On the surface, Kagame is a poster boy for the west’s aid policies, an African leader who stamps on corruption, who uses international help to educate children, treat the sick, repair roads and boost business.

Former United States President Bill Clinton last year recognised his ‘public service’ with a Clinton Global Citizen Award. Former British Prime Minister Tony Blair is an unpaid and enthusiastic advisor to his government. Blair’s successor, David Cameron and senior members of the British Conservative party have for the last four years spent part of their summer recess building schools across Rwanda, and cosying up to its President.

So, why, at an event charged with the memories of sixteen years ago, is Kagame appearing to bite the hands that help feed his people? The reason is another date, August 9, when Rwandans vote in only their second democratic presidential election since the genocide.

UGLY EVENTS

In the lead-up to polling, a series of ugly events has focused the international spotlight on Kagame in a way that has never happened before. He suspended two popular independent newspapers, Umuseso and Umuvugizi, described by the New York-based Committee to Protect Journalists as ‘the only critical media voices left in the country’.

A week later, Victoire Ingabire, head of the opposition Unitied Democratic Forces, returned from exile in Holland and was promptly arrested and charged with denying the genocide, among other indictments. She has been bailed, but is under house arrest. Her American lawyer, Peter Erlinder, was arrested too, also accused of genocide denial, and only released on medical grounds after three weeks.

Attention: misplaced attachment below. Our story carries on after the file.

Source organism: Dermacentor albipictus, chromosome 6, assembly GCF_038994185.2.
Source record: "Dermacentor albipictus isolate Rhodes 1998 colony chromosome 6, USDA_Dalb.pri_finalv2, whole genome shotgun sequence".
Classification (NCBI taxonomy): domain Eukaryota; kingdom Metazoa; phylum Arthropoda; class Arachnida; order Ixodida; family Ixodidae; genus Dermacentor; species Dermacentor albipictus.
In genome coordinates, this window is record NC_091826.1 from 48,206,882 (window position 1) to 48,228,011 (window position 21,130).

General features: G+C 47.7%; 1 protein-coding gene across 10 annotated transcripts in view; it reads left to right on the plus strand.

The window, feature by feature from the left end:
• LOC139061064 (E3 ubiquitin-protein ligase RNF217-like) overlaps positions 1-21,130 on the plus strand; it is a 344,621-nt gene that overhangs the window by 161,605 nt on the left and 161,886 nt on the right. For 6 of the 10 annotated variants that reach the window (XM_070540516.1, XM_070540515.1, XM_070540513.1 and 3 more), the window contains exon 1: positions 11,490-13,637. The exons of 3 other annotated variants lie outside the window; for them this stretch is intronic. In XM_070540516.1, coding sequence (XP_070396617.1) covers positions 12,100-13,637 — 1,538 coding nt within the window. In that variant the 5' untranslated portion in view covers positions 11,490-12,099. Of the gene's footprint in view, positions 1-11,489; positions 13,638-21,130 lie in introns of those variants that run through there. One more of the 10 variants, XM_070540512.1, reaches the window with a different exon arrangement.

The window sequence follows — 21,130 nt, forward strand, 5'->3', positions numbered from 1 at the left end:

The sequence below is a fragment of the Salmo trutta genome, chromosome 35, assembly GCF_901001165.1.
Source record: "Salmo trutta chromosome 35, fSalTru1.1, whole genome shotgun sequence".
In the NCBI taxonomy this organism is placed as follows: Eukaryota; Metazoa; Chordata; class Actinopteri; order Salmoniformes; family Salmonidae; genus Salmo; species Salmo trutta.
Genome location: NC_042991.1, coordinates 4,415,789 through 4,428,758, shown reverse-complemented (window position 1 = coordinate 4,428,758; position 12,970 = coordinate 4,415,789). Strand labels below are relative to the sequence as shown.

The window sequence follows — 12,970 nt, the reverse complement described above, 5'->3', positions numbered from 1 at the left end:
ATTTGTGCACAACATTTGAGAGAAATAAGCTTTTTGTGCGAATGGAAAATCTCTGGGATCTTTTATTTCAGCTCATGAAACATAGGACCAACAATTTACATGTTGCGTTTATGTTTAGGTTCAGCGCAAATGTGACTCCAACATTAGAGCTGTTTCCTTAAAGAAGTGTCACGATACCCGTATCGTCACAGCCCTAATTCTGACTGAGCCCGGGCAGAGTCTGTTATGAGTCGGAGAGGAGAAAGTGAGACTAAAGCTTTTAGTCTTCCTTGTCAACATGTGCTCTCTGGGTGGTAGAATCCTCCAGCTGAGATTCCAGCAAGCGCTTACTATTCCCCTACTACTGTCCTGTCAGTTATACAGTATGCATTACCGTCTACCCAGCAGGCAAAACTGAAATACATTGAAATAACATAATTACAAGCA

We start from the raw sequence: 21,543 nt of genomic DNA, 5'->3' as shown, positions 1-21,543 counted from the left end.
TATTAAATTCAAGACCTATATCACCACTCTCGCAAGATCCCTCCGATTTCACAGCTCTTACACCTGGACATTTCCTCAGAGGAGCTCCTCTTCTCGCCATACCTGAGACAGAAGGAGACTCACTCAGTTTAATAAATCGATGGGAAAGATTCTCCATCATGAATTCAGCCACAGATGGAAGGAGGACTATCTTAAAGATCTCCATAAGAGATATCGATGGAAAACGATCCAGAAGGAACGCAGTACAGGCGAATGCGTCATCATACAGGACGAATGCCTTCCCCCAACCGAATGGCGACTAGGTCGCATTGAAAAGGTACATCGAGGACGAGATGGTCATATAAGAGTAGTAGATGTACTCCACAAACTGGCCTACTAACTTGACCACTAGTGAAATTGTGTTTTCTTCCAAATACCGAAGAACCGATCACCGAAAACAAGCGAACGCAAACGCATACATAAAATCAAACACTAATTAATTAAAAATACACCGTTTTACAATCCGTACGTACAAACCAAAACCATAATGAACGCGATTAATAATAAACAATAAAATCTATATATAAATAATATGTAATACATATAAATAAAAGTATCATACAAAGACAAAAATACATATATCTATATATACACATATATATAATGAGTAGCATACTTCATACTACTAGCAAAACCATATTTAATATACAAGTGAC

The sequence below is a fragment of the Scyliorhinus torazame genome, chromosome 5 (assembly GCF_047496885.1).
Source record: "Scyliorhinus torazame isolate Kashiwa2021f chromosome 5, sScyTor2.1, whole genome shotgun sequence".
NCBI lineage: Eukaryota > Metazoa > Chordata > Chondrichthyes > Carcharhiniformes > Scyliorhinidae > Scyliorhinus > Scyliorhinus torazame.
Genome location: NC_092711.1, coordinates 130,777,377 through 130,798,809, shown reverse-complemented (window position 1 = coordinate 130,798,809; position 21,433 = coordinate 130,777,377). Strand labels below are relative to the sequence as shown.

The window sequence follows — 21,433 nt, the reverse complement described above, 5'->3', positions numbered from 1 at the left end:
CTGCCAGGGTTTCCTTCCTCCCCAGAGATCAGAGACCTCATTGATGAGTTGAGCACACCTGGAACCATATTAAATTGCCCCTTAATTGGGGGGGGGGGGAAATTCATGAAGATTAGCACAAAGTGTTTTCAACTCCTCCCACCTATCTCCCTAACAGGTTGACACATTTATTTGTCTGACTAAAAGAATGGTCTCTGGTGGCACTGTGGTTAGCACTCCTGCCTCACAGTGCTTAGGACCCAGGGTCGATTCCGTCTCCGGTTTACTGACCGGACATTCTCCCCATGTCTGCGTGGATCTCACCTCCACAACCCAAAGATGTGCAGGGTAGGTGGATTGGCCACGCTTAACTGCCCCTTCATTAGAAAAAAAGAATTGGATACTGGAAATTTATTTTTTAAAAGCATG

A second presidential hopeful, Bernard Ntaganda, is in prison awaiting trial on four charges, including terrorism. A Human Rights Watch researcher was expelled from the country over alleged visa irregularities.

Only three opposition parties have been allowed to nominate presidential candidates. They are accused of at best being strategically soft on Kagame’s ruling Rwandan Patriotic Front, at worst, being its proxies. ‘There is nothing we can do, we have supporters, we are ready to contest the election, but we cannot because we cannot register,’ said Frank Habineza, leader of the Democratic Green Party of Rwanda.

Most seriously, a reporter from one of the banned newspapers, Jean-Leonard Rugambage, was shot dead outside his house on the evening of June 24.